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SCRAPS says wild animal to blame for recent string of cat deaths on the South Hill

UPDATED: Wed., Sept. 12, 2018, 11:02 p.m.

Tabby, a male, half-feral tabby cat owned by Bernice Furukawa, was found last month with his body severed, his top half laying in Polly Judd Park. (Bernice Furukawa / Courtesy photo)
Tabby, a male, half-feral tabby cat owned by Bernice Furukawa, was found last month with his body severed, his top half laying in Polly Judd Park. (Bernice Furukawa / Courtesy photo)

Spokane pet owners can look past rumors of a cat serial killer stalking the city, though a critter of interest is still at large.

The Spokane County Regional Animal Protection Service, or SCRAPS, says it’s likely not a human behind the recent string of cat killings that riled the South Hill community last month. The probable culprit? Something with more fur, more fangs and an appetite – likely a coyote or loose dog.

“So far, most of what we’ve seen has seemed to come back as animal-related and likely coyote,” SCRAPS Field Operations Manager Ashley Proszek said. “They all seemed to be animal.”

The worry surrounding the deaths began Aug. 27, when a woman walking through Polly Judd Park on the South Hill posted on Nextdoor, a neighborhood-specific social media app, that she had found a gray tabby cat completely cut in two – its back half missing and its front half in the middle of the grassy field.

The cat’s owner, Bernice Furukawa, who lives near 14th Avenue and Ash Street near the park, posted a day later, warning others to keep their pets indoors, especially at night.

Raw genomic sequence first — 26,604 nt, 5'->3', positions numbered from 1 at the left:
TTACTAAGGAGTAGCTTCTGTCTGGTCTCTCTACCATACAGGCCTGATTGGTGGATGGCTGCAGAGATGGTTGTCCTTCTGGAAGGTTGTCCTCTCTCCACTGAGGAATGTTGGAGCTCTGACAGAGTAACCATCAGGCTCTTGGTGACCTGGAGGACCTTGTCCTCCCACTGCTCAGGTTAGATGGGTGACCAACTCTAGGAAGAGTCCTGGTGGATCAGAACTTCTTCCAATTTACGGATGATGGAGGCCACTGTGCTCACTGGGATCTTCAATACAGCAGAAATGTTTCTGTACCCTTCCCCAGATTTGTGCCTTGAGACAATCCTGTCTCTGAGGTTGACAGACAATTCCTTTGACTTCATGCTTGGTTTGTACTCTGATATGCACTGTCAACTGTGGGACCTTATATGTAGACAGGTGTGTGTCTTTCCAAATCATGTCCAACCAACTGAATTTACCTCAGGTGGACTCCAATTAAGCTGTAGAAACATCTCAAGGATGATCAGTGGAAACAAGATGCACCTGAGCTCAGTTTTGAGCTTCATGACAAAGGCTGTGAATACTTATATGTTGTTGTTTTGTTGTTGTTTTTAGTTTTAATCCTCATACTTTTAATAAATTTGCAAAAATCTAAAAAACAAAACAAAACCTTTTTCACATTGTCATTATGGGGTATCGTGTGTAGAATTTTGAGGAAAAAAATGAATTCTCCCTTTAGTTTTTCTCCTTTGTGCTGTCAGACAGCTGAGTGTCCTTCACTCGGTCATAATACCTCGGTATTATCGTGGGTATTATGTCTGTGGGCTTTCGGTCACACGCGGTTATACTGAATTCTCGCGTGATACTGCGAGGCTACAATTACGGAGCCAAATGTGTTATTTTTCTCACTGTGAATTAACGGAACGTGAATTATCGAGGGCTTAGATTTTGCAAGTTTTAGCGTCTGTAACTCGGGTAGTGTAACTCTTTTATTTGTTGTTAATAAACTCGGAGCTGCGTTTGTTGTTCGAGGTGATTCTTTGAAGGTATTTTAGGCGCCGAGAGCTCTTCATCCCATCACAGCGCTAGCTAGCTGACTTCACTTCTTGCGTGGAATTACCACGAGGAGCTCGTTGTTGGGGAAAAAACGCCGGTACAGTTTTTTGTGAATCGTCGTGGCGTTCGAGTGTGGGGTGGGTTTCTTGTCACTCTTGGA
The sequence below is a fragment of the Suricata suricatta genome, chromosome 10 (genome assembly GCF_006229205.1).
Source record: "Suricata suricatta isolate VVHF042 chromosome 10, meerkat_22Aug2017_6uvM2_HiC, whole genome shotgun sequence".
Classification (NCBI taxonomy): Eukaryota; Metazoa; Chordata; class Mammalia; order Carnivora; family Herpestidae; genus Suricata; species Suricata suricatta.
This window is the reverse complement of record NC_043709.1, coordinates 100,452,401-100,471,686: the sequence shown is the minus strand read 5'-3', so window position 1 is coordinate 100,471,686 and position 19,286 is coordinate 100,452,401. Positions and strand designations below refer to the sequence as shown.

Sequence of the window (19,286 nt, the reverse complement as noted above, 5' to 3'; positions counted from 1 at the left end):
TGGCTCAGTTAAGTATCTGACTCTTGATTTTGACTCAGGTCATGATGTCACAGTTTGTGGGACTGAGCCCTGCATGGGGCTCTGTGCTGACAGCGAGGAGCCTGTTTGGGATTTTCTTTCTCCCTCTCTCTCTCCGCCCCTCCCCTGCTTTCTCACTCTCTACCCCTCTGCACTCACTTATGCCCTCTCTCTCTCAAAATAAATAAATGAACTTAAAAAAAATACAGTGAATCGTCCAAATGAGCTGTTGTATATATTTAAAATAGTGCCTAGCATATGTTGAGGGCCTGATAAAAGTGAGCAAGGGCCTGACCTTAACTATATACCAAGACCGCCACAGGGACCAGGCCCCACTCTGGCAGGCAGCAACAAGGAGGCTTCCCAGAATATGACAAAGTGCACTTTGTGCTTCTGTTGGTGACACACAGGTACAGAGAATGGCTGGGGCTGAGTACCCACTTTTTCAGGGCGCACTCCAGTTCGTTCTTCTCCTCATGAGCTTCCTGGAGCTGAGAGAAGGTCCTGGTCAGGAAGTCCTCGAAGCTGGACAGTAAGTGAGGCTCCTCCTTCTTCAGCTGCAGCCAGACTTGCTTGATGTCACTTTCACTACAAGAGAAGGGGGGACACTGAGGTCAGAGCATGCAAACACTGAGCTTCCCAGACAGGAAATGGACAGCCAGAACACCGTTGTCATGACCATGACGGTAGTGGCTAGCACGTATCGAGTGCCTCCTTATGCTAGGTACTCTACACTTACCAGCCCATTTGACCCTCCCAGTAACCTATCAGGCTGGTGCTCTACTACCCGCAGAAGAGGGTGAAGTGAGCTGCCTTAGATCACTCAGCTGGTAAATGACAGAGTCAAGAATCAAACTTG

Reached by phone the next day, she said she initially thought the gray- and white-striped half feral cat named Tabby was killed by an animal. But the more she pondered, the more she became convinced it was a human.

“He was propped up. That’s what really bothered her,” Furukawa said of the woman who found him. “The way he was set up. She felt it was all staged.”

Adding to her suspicion was the lingering mystery of another cat that died in a similar manner earlier in the month near Manito Park. This time, though, the cat’s back half was discovered.

Then there was another death near 38th Avenue and Sherman Street last week. Like the others, the cat was mutilated.

“I’m heartbroken,” Furukawa said. “I don’t think any animal should die that way. If a person did that, I think it’s horrible.”

Proszek at SCRAPS said in all three cases, the cuts severing the cats were not clean, as would be expected if a human were behind the mutilation. Instead, they were rough, jagged, and the felines had other injuries to their bodies, such as Tabby, who also suffered an injury to his neck.

She said the incidents were similar to last year’s spate of cat mutilations in North Spokane, in which four cats were found cut in half, some missing organs, muscles and bones. All signs, she said, again pointed to a wild animal.

“This is something that we’ve seen over the years,” Proszek said. “Most of these come in as just as a call to pick up a deceased animal. And it just seems like more recently people are calling it in now as a potential cruelty rather than a deceased animal.”

Across the Cascades, however, Thurston County officials are continuing to chase leads on a suspected serial cat killer who may be responsible for as many as 13 dead felines found in Tumwater, Lacey and Olympia.

Since February, more than a dozen of the cats have been found mutilated, often left in public places. Authorities are offering a $53,000 reward for anyone with information that leads to an arrest.


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